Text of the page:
“White collar” crime refers to crimes committed by those in positions of trust or authority (e.g. employees, businessmen, public officials). The name was coined by Edwin Sutherland, who had argued that “the principal part of the learning of criminal behavior occurs within intimate personal groups.” (“Differential Association”) Although white collar crime is sometimes also referred to as “economic crime”, its classification was based on the group characteristics of the offender rather than the types of crime committed. For example, embezzlment is considered white collar crime because it is a crime committed by white collar workers. The term “blue collar” crime is less often used, but can refer to crimes typically committed by lower income brackets, such as robbery.
As a general observation, it seems intuitively obvious that groups can promote the learning of criminal activity. For example, gangs not only provide an environment where delinquent activity is permissible, but minimize the chance of apprehension through cooperation. Similarly, large scale white collar crime requires the complicity of multiple offenders to succeed. It seems highly unlikely that one individual could have planned and executed the Enron accounting fraud.
Yet Sutherland does not merely say that groups are where one learns how to commit crime. According to his theory of differential association, criminal behavior results when an individual is exposed to an excess of “definitions” favorable to law breaking. The beliefs of the group actually produce criminal behavior in individuals, by “association”. Individuals in lower economic classes may be exposed to definitions favorable to vandalism, theft or robbery; individuals in wealthier groups may be exposed to definitions favorable to business fraud or embezzlement. The degree of exposure has, according to this theory, a direct effect on the resulting behavior.
However, in A General Theory of Crime Gottfredson and Hirschi observe that white collar criminals are especially concerned with hiding their crimes from other employees, suggesting that if these crimes are developed in groups, such groups are small in relation to the organization. Does this not suggest that there is an excess of definitions favorable to law abiding behavior?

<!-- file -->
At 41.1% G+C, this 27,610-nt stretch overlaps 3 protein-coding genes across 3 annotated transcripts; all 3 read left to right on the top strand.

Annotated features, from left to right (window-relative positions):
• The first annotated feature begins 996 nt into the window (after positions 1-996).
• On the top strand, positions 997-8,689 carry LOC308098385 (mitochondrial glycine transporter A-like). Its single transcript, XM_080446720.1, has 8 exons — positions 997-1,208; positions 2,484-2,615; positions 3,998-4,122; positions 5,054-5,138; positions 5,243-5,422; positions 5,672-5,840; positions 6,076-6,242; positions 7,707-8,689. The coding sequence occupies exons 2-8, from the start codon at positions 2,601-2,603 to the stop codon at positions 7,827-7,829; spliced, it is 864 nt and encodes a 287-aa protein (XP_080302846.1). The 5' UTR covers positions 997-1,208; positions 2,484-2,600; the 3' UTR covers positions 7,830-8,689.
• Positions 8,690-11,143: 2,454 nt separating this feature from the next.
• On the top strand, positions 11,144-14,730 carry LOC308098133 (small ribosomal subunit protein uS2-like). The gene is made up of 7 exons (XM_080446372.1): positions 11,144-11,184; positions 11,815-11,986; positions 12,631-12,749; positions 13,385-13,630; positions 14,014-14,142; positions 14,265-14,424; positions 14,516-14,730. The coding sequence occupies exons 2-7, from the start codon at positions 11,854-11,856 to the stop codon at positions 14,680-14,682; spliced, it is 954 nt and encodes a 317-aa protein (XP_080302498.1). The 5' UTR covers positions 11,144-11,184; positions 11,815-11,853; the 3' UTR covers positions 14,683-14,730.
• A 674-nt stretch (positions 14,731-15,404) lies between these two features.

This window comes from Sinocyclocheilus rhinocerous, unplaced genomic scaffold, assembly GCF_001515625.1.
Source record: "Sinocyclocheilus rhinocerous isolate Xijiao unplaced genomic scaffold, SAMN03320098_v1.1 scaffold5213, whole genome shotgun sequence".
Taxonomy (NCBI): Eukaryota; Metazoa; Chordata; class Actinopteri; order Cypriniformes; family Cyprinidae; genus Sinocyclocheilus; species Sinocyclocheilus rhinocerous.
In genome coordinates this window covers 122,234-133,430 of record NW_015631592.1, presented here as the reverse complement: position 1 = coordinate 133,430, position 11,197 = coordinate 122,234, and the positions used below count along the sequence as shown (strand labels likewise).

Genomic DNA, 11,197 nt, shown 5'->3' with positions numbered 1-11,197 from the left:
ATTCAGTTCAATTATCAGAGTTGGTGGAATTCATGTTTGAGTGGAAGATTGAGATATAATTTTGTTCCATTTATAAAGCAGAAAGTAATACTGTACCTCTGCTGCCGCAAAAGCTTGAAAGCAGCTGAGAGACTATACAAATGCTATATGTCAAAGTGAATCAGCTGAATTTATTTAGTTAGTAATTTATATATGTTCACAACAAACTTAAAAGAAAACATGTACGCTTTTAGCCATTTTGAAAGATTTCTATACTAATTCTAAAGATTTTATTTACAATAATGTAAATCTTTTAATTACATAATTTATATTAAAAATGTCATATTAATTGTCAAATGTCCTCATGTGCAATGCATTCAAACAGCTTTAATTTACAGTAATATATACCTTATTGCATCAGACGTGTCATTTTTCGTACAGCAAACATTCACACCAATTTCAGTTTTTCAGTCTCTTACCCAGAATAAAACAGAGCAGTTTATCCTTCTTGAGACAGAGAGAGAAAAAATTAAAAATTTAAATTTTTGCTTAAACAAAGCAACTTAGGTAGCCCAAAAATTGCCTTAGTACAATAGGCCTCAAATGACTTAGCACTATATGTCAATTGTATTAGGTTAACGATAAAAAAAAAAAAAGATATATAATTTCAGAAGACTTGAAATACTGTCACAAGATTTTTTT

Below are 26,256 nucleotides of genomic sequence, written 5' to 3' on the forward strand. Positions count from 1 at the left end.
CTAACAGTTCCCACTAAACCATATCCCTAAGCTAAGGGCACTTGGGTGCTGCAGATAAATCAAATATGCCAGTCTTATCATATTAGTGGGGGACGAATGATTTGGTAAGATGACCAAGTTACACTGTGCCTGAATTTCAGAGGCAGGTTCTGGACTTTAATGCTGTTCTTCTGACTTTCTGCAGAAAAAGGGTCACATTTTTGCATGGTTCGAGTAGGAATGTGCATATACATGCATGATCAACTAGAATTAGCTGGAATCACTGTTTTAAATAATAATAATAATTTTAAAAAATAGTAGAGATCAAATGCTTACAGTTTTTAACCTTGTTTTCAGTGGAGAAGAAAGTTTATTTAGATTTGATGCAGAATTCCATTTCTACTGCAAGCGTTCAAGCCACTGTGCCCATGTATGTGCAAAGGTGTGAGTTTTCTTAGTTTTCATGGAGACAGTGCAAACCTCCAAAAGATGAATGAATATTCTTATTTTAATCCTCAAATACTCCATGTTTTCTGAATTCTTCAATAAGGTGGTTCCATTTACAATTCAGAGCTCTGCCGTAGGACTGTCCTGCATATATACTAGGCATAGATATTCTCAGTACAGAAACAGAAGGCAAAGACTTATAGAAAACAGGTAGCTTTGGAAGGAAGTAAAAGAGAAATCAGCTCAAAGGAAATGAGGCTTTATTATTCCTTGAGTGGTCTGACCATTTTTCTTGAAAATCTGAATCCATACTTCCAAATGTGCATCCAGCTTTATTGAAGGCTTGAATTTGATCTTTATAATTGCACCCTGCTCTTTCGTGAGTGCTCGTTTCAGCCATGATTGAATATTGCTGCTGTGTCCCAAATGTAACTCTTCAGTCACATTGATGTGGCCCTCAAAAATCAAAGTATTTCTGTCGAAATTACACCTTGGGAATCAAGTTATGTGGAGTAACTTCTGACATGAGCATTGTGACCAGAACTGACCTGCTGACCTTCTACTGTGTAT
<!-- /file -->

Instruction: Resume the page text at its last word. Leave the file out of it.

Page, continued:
There are various theories that take a group approach, claiming that behavior is the product of group learning. However the notion that individuals become criminals by some form of osmosis, automatically absorbing the ideas of the group, must artificially limit what counts as “the group” in order to account for behavior. An employee who embezzles money may work within a group of other corrupt employees, but does he not also work within a much larger community of law abiding ones? A delinquent is drawn to criminal behavior because of the influence of other delinquents, but why is he not likewise influenced by his family, law abiding siblings or the many role models he encounters at school and in the community?
Social learning theories also raise the question: if a person’s values are determined by those around him, then where did they get their values from? Presumably from another group, and then what about them? Social learning is not an explanation, but an infinite regression.
Social learning theories promote crime
The problems of social learning follow from ignoring the fact that individuals can choose the groups they wish to join. Just as you may join a community group that shares an interest in tennis or theater, so criminals seek out associates who aid in their activities. As a child, were you automatically inducted into a group of other students, or did you choose your friends and have to win their approval by demonstrating similar attitudes or interests? In any community there is a diverse range of groups with competing values. This very observation contradicts social learning theories, which if true would discourage differences and spread similarities.
And this is the real danger of social learning theories. By taking the position that criminal behavior is merely learned from others, they excuse individuals from the responsibility of acting by their own judgment. The criminal becomes a victim to be “treated” rather than punished. More than this: by giving the ideas of the group primacy, they say in effect that individuals have no power over their own lives. Consider the logic. Criminal activity infers that criminal values are in the majority. Individual behavior is the product of the values of the majority. Therefore, if you are a law-abiding individual in a crime-ridden community, you are doomed. If you have children, they are doomed as well. No attitude could aid in the spread of crime more than this.
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